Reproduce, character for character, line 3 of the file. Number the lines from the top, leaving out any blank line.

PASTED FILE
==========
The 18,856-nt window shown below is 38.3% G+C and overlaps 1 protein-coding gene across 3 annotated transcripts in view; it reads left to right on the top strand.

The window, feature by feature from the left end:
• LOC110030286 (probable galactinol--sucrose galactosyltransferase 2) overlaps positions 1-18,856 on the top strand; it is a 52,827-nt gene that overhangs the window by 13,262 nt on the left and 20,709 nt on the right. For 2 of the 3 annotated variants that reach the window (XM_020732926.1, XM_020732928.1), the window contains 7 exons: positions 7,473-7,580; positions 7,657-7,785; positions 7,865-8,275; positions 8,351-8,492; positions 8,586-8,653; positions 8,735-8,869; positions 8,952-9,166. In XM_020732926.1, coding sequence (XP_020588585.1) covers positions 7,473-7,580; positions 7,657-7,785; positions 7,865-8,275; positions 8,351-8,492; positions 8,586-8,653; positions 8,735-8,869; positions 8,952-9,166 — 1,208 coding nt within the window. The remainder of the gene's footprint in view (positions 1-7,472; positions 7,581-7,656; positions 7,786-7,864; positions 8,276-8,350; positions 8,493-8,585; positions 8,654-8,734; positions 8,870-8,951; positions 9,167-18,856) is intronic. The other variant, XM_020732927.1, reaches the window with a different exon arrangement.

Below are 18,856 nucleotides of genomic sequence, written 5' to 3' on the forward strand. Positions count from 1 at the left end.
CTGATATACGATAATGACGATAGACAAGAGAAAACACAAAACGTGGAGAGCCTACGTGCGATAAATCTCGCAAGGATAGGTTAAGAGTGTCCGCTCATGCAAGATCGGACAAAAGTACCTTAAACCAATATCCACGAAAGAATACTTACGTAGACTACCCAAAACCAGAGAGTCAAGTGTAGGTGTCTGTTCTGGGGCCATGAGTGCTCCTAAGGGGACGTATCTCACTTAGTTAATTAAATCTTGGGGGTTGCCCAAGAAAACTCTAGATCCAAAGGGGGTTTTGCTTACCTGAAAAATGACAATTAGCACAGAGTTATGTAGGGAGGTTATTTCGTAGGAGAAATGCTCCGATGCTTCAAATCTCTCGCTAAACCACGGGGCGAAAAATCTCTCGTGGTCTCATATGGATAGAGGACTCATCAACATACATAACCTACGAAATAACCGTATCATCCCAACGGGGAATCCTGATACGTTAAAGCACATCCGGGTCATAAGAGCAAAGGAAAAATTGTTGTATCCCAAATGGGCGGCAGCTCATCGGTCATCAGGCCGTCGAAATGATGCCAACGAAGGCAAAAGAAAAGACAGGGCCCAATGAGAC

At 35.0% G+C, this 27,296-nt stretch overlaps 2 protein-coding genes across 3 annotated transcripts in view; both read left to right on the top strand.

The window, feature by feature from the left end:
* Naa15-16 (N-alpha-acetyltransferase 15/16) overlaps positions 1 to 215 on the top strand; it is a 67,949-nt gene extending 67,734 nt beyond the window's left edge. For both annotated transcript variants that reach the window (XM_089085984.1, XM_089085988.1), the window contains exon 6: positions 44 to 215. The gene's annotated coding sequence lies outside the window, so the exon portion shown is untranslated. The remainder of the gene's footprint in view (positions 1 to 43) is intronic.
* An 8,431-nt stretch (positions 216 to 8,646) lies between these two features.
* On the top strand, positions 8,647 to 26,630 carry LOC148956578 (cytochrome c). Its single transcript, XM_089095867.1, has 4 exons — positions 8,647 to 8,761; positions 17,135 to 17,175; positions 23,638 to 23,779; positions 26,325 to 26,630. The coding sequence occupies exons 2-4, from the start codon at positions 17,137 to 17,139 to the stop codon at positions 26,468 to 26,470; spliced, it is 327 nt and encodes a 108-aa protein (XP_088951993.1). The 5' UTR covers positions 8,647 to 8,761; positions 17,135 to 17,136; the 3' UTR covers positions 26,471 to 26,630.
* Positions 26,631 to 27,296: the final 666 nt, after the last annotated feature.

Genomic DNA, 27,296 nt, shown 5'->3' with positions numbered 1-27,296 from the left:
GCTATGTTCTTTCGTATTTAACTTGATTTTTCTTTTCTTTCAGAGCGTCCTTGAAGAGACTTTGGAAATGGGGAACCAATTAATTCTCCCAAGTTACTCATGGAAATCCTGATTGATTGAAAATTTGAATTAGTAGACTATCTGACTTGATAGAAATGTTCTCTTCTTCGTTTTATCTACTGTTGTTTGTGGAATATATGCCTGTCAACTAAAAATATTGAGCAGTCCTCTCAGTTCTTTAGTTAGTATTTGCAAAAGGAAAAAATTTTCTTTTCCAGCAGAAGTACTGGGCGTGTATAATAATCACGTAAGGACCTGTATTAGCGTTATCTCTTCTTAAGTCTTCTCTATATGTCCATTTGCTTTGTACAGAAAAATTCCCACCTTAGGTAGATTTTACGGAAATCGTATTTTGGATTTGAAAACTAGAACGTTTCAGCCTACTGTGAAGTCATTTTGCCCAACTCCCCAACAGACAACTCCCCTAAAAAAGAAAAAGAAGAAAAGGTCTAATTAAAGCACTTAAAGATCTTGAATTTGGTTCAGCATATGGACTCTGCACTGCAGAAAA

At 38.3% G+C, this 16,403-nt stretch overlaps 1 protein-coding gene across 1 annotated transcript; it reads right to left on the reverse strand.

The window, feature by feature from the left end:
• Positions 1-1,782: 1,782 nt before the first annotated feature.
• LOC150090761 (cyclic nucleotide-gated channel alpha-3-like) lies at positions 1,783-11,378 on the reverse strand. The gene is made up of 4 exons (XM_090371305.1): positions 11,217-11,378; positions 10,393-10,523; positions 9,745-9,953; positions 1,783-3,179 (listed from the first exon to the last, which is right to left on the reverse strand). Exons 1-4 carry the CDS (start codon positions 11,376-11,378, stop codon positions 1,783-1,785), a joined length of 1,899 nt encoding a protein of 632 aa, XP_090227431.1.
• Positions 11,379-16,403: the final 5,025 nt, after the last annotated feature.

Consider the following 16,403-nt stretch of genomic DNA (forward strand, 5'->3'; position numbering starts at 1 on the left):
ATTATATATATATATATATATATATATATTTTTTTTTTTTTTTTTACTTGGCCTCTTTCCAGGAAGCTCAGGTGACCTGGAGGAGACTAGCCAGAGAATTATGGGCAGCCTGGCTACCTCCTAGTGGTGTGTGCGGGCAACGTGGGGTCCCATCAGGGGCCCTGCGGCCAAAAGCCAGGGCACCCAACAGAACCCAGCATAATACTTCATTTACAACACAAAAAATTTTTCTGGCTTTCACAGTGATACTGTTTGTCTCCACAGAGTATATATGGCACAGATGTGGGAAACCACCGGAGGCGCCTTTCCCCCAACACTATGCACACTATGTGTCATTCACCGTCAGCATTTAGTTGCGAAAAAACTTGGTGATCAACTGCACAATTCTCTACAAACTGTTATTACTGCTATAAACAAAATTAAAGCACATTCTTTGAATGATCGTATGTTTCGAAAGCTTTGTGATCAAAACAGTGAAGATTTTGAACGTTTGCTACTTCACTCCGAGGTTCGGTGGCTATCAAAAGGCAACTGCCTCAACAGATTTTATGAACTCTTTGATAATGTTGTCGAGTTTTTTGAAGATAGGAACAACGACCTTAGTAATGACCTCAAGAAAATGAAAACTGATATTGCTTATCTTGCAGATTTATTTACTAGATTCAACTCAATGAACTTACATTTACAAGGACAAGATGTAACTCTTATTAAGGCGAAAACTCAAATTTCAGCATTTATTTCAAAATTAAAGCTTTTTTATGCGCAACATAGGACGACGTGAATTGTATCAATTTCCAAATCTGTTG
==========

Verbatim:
• LOC110030286 (probable galactinol--sucrose galactosyltransferase 2) overlaps positions 1-18,856 on the top strand; it is a 52,827-nt gene that overhangs the window by 13,262 nt on the left and 20,709 nt on the right. For 2 of the 3 annotated variants that reach the window (XM_020732926.1, XM_020732928.1), the window contains 7 exons: positions 7,473-7,580; positions 7,657-7,785; positions 7,865-8,275; positions 8,351-8,492; positions 8,586-8,653; positions 8,735-8,869; positions 8,952-9,166. In XM_020732926.1, coding sequence (XP_020588585.1) covers positions 7,473-7,580; positions 7,657-7,785; positions 7,865-8,275; positions 8,351-8,492; positions 8,586-8,653; positions 8,735-8,869; positions 8,952-9,166 — 1,208 coding nt within the window. The remainder of the gene's footprint in view (positions 1-7,472; positions 7,581-7,656; positions 7,786-7,864; positions 8,276-8,350; positions 8,493-8,585; positions 8,654-8,734; positions 8,870-8,951; positions 9,167-18,856) is intronic. The other variant, XM_020732927.1, reaches the window with a different exon arrangement.